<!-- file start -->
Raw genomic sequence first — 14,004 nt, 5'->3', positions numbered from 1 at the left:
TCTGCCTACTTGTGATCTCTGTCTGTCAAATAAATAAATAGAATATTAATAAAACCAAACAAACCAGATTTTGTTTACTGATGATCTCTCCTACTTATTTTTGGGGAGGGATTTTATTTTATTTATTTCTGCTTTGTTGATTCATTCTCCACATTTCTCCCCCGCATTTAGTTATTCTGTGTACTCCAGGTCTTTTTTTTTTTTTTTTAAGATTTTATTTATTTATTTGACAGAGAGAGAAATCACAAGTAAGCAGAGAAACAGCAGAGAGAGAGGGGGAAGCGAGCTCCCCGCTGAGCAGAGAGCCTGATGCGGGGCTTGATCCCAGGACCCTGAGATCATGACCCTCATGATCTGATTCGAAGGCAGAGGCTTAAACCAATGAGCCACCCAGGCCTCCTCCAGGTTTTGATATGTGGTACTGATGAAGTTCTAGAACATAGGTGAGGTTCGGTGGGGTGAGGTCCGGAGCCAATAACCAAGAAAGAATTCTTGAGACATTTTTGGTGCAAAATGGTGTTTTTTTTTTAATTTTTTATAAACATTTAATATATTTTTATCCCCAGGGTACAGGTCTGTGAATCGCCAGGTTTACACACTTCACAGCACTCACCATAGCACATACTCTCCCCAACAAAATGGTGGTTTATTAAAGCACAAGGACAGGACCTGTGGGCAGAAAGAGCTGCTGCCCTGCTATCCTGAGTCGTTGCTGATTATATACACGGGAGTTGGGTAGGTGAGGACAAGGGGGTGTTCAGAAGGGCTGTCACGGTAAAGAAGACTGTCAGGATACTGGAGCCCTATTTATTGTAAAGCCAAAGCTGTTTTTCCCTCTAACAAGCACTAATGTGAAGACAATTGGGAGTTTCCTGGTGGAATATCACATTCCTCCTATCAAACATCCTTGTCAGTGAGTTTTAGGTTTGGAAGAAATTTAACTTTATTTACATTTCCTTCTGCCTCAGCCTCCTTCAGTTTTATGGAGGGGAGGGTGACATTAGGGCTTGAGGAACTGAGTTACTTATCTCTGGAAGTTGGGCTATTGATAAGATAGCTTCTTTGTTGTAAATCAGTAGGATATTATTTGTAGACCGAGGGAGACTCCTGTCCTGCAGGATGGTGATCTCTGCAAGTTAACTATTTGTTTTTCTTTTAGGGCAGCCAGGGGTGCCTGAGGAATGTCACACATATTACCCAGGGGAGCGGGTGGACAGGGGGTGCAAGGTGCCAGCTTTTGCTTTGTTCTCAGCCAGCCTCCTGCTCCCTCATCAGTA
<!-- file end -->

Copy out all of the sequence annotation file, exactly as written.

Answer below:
Raw genomic sequence first — 14,004 nt, 5'->3', positions numbered from 1 at the left:
TCTGCCTACTTGTGATCTCTGTCTGTCAAATAAATAAATAGAATATTAATAAAACCAAACAAACCAGATTTTGTTTACTGATGATCTCTCCTACTTATTTTTGGGGAGGGATTTTATTTTATTTATTTCTGCTTTGTTGATTCATTCTCCACATTTCTCCCCCGCATTTAGTTATTCTGTGTACTCCAGGTCTTTTTTTTTTTTTTTTAAGATTTTATTTATTTATTTGACAGAGAGAGAAATCACAAGTAAGCAGAGAAACAGCAGAGAGAGAGGGGGAAGCGAGCTCCCCGCTGAGCAGAGAGCCTGATGCGGGGCTTGATCCCAGGACCCTGAGATCATGACCCTCATGATCTGATTCGAAGGCAGAGGCTTAAACCAATGAGCCACCCAGGCCTCCTCCAGGTTTTGATATGTGGTACTGATGAAGTTCTAGAACATAGGTGAGGTTCGGTGGGGTGAGGTCCGGAGCCAATAACCAAGAAAGAATTCTTGAGACATTTTTGGTGCAAAATGGTGTTTTTTTTTTAATTTTTTATAAACATTTAATATATTTTTATCCCCAGGGTACAGGTCTGTGAATCGCCAGGTTTACACACTTCACAGCACTCACCATAGCACATACTCTCCCCAACAAAATGGTGGTTTATTAAAGCACAAGGACAGGACCTGTGGGCAGAAAGAGCTGCTGCCCTGCTATCCTGAGTCGTTGCTGATTATATACACGGGAGTTGGGTAGGTGAGGACAAGGGGGTGTTCAGAAGGGCTGTCACGGTAAAGAAGACTGTCAGGATACTGGAGCCCTATTTATTGTAAAGCCAAAGCTGTTTTTCCCTCTAACAAGCACTAATGTGAAGACAATTGGGAGTTTCCTGGTGGAATATCACATTCCTCCTATCAAACATCCTTGTCAGTGAGTTTTAGGTTTGGAAGAAATTTAACTTTATTTACATTTCCTTCTGCCTCAGCCTCCTTCAGTTTTATGGAGGGGAGGGTGACATTAGGGCTTGAGGAACTGAGTTACTTATCTCTGGAAGTTGGGCTATTGATAAGATAGCTTCTTTGTTGTAAATCAGTAGGATATTATTTGTAGACCGAGGGAGACTCCTGTCCTGCAGGATGGTGATCTCTGCAAGTTAACTATTTGTTTTTCTTTTAGGGCAGCCAGGGGTGCCTGAGGAATGTCACACATATTACCCAGGGGAGCGGGTGGACAGGGGGTGCAAGGTGCCAGCTTTTGCTTTGTTCTCAGCCAGCCTCCTGCTCCCTCATCAGTA